Over the past decade biodiversity researchers have increasingly used DNA sequences extracted from environmental samples such as soil, marine and fresh water, and even air – termed environmental DNA (eDNA) – to identify the organisms present in a huge range of habitats.


Sequencing these tiny traces of DNA has proved a powerful technique for detecting elusive species that may only rarely be observed directly, or in early life stage, when they may be difficult to identify, revolutionising biodiversity discovery and monitoring.

Researchers from the University of Milano-Bicocca in Italy and the University of Leeds have developed an innovative new approach for collecting marine eDNA samples which promises to open up biodiversity monitoring of remote offshore ocean locations.

The team has developed a novel system for easy sampling that can be deployed from ocean-going ferries and other commercial vessels such as container ships, allowing the possibility of using the global commercial shipping fleet to help monitor marine biodiversity.

Collecting samples globally

Although DNA sequencing is becoming increasingly cost-effective, the biggest challenge is often collecting samples over the large geographic areas needed to scale up these new monitoring techniques to a global reach.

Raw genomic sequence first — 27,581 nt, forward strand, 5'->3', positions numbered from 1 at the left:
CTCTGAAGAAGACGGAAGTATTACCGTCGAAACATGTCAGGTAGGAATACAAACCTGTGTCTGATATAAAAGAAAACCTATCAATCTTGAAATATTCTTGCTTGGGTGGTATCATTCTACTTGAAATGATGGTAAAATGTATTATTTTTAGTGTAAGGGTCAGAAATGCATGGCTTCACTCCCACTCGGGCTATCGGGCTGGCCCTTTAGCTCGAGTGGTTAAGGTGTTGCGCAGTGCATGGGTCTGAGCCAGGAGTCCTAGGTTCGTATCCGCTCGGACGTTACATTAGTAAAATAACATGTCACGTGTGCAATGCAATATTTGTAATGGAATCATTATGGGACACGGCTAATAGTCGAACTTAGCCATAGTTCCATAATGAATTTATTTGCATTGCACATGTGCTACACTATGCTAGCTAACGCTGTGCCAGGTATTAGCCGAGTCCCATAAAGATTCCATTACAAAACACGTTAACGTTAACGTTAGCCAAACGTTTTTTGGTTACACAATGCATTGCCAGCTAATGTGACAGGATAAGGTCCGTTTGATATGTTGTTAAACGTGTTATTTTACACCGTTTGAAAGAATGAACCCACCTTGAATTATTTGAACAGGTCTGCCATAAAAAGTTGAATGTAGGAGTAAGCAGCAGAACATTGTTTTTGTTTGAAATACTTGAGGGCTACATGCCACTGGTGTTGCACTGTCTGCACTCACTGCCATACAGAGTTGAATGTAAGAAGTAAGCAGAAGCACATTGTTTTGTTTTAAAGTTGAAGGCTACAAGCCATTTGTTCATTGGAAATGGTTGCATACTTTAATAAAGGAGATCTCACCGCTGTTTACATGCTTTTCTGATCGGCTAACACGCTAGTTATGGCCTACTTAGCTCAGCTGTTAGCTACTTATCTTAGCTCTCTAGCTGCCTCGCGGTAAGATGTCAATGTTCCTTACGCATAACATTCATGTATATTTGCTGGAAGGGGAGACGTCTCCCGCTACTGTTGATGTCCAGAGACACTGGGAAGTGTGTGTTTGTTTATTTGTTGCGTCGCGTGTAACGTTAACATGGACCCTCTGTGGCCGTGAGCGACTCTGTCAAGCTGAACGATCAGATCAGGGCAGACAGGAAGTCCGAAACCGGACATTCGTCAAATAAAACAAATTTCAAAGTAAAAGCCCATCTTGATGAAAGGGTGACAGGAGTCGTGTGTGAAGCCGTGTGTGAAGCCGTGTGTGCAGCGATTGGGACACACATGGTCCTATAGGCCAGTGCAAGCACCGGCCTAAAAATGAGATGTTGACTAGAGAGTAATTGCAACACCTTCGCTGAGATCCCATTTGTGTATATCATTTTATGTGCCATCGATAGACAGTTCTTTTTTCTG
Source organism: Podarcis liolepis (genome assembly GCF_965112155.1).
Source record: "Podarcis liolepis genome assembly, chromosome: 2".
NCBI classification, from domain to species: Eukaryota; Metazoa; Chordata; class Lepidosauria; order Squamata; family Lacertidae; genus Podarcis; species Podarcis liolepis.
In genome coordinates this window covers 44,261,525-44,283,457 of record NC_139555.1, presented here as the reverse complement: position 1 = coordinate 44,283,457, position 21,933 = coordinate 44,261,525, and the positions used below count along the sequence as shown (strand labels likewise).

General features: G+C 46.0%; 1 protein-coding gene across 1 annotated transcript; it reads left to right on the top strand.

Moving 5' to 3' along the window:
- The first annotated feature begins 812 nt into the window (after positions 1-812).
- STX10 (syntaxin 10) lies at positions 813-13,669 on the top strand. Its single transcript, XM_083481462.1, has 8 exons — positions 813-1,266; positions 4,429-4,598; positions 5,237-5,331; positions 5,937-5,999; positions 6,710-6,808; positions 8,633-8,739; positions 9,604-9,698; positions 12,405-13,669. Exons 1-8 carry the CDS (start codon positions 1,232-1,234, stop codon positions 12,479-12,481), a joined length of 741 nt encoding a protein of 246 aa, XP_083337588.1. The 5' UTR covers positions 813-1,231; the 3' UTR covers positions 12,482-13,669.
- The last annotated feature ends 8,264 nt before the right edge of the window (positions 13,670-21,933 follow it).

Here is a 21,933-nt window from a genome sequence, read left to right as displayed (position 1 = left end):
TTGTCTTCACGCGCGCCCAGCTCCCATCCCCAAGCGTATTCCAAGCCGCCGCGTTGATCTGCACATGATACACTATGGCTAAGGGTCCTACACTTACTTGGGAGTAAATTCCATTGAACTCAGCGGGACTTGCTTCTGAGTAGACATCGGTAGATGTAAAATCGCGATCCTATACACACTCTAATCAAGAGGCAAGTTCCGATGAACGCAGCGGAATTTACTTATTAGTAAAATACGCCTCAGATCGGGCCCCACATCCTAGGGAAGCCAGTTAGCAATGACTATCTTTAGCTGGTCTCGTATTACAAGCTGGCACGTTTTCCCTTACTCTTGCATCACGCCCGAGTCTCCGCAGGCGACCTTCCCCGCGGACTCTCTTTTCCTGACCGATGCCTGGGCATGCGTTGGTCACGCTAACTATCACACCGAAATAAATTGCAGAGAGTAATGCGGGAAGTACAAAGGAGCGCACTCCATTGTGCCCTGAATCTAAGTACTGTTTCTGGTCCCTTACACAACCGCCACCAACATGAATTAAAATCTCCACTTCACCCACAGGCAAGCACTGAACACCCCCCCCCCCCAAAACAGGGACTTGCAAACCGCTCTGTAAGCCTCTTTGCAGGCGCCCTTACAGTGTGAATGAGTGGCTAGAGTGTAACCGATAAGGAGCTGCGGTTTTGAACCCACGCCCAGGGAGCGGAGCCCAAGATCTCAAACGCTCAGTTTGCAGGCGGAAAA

Sampling marine eDNA far from land usually depends on access to dedicated research vessels, which are complex and expensive to operate. These logistical constraints limit the geographic scope and frequency of surveys, impeding the expansion of large scale eDNA surveys.

The new system does not require complex equipment deployed from a ship; water is collected from the engine cooling system with simple apparatus and can be carried out by non-specialists. Since commercial vessels regularly cross remote corners of most of the world’s oceans, they could provide almost limitless opportunities for sample collection to contribute to biodiversity monitoring programmes.

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